The San Lorenzo neighborhood has a gritty appeal that reminds me of New York's Meatpacking District. During the turn of the century, San Lorenzo was an industrial, working-class district of Rome, it was heavily bombed in World War II, and then gradually became a graffiti-plastered hangout for left-leaning university students.
Recently the neighborhood has gotten more shabby-chic. A testament to that change is Pastificio San Lorenzo, a dimly lit restaurant with nostalgic decor, a trendy clientele, and even a gourmet hamburger that meets my American standards. Despite its foreign allure, which certainly has Romans buzzing about this place, it mostly serves innovative Italian dishes.
I just spent a decadent evening at the restaurant that started with a pumpkin cappuccino: a salty-and-sweet pumpkin broth enhanced with crispy pancetta, layered with a creamy froth, and sprinkled with black truffle flakes. Other menu highlights include linguine with red onion and zucchini flowers, tuna and goat cheese dumplings on courgettes, and sliced smoked duck breast fillet with coconut milk and candied grapes. If you still have room for dessert, try the black cherry velouté with a crispy mascarpone pastry roll or the passion fruit crème brûlée with banana caramel. Entrees from €13 ($17.56), reservations recommended, 011-39/069-727-3519, open Tues.-Sun., 7 p.m.-2 a.m.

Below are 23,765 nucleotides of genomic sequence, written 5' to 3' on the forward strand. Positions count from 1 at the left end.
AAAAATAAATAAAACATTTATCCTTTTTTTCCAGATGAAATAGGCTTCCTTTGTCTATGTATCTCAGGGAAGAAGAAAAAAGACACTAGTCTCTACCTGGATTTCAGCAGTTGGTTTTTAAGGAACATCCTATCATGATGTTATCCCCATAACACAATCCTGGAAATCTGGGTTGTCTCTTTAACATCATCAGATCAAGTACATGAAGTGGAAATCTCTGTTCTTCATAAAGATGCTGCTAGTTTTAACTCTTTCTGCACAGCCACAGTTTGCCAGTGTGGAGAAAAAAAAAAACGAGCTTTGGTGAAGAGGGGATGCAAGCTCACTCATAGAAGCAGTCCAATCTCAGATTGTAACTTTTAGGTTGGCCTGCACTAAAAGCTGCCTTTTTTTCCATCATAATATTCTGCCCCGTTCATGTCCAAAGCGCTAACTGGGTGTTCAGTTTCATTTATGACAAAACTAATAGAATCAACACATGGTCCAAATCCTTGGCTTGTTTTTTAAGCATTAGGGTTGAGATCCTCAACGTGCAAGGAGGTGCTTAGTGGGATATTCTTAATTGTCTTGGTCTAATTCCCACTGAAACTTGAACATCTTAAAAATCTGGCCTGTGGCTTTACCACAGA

Pastificio San Lorenzo is located within an early 20th-century building that used to be a pasta factory and flour mill. It's known as the Cerere Building, named after the Roman goddess of agriculture. Today, it also houses the Pastificio Cerere Foundation, an organization that promotes contemporary art. The entrance is at Via degli Ausoni, 7.
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